Also, as the results are not drawn equally from across the city, the figures are not representative.
Of the votes counted, 75 per cent were from Risafa, which is a predominiately Shia district and 25 per cent comes from Karkh, which is more Sunni and mixed.
Caution over Baghdad
Hazem al-Nuaimi, a political analyst, cautioned against reading too much into any early results from Baghdad as the city is now largely segregated along sectarian lines.
"It is clear that the final votes will be distributed among the blocs closely," Nuaimi said. "This means there will no winning bloc with a big margin."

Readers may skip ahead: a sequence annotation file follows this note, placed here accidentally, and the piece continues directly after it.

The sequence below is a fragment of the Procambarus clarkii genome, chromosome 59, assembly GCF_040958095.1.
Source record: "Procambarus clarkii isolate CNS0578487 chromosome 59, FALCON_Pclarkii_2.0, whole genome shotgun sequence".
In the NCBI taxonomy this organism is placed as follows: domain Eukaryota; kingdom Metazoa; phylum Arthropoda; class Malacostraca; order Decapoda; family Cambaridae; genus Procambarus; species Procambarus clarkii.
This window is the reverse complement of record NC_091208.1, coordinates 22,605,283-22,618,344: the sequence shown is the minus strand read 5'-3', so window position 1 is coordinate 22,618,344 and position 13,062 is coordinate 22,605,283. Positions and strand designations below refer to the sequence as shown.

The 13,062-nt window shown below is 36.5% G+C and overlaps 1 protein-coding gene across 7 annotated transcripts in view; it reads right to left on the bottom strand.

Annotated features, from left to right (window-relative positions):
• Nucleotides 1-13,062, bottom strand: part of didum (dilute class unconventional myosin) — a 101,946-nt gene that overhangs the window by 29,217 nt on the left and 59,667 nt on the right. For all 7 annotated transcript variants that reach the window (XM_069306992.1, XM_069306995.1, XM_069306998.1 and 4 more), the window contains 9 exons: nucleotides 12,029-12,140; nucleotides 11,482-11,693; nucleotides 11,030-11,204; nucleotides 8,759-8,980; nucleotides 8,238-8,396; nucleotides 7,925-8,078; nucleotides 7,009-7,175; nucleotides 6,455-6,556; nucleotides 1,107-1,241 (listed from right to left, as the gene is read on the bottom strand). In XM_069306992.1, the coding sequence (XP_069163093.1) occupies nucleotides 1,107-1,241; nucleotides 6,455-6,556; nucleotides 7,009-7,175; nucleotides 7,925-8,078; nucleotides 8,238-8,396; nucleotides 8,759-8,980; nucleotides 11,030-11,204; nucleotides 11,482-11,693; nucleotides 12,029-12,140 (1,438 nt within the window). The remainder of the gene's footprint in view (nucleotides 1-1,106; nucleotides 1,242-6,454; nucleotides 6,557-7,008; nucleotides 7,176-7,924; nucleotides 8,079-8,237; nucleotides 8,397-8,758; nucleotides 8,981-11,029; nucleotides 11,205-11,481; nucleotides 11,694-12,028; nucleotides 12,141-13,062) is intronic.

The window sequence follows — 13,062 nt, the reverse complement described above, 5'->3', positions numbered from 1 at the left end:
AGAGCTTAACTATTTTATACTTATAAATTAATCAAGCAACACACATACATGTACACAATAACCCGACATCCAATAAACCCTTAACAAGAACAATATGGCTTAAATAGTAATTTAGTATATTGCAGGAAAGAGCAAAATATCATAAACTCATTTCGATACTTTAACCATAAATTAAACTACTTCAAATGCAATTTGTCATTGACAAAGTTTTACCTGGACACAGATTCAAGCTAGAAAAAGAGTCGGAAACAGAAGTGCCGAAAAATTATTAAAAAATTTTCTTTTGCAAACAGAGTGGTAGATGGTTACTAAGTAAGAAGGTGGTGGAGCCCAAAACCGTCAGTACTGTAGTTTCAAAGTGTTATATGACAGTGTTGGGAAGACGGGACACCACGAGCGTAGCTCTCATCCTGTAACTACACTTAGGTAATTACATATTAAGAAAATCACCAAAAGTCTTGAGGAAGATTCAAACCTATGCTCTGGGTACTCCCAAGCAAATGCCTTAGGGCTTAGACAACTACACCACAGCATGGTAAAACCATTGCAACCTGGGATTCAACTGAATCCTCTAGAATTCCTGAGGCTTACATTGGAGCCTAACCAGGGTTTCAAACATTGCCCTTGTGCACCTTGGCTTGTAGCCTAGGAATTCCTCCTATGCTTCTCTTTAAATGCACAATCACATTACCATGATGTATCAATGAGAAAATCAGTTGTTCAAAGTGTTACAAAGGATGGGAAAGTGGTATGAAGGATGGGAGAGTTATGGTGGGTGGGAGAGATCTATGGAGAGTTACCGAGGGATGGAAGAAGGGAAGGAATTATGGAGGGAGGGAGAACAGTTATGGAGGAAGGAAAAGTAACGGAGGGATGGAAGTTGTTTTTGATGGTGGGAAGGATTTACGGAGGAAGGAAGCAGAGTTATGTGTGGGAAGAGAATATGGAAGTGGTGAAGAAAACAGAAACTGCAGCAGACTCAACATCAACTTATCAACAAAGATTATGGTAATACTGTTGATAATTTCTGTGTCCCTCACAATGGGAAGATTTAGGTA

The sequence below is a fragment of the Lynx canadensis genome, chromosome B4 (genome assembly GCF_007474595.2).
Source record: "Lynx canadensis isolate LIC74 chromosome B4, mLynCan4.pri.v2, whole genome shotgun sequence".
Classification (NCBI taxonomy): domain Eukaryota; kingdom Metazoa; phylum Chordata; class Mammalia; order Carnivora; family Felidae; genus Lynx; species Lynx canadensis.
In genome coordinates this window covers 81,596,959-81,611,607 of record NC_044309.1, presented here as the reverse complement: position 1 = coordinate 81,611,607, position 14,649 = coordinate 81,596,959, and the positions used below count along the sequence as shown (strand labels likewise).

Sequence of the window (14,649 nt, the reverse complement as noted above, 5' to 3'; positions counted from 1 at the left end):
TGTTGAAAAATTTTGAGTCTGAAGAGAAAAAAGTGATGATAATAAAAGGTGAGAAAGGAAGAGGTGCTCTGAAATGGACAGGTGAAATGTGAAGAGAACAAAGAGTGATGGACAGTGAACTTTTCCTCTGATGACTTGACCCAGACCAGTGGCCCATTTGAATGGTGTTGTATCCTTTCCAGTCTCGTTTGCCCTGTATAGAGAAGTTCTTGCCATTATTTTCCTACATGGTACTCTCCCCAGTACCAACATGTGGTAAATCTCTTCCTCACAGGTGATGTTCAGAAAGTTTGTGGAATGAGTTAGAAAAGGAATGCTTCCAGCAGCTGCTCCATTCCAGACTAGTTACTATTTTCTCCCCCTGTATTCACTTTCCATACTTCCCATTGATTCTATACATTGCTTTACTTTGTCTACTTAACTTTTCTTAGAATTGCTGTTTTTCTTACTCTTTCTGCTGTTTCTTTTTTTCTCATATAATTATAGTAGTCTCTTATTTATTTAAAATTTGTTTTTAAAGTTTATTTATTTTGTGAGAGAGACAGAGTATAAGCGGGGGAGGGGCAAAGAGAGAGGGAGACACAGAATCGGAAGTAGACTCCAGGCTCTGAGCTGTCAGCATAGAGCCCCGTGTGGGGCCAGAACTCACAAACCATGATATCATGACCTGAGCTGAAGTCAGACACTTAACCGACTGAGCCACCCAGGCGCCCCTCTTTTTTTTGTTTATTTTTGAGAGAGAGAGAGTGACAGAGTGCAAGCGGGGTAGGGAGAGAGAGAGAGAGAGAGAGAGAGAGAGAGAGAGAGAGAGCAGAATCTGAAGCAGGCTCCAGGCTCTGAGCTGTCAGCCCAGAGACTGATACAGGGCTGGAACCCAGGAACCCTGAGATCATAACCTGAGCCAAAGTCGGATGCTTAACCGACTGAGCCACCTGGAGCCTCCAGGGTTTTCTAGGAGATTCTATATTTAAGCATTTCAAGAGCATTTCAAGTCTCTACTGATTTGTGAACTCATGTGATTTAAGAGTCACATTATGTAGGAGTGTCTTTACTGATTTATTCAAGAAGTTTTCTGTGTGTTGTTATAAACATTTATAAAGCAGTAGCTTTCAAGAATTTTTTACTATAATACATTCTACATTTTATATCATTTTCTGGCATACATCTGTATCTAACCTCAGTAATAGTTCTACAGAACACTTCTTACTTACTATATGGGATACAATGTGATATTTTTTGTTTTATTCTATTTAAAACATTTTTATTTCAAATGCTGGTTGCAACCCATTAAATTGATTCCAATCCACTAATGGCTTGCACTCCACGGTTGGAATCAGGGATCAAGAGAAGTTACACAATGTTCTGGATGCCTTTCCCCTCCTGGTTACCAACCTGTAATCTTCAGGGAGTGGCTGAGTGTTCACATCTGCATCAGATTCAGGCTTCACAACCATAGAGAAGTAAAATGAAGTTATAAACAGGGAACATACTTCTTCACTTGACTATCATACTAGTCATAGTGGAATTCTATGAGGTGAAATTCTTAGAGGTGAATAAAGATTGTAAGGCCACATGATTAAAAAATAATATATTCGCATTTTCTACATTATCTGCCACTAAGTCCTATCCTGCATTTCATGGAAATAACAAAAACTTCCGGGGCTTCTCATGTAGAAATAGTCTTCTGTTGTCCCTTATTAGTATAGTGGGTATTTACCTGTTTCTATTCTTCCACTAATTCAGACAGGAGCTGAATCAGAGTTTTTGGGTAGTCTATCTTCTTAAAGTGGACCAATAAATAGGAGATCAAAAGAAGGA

Baghdad is worth twice as many seats in Iraq's next parliament as the next largest province.
The parliament has a total of 325 seats.
The votes tallied so far suggest weeks or months of horse-trading ahead to form a government and pick a prime minister.
Allegations of fraud may also unsettle the scenario.
Iraqiya has charged that ballots were dumped in the garbage, nearly a quarter of a million soldiers were denied voting rights and electoral commission workers fiddled with vote counts.
After the last elections in 2005, sectarian violence erupted as politicians took months to form a government.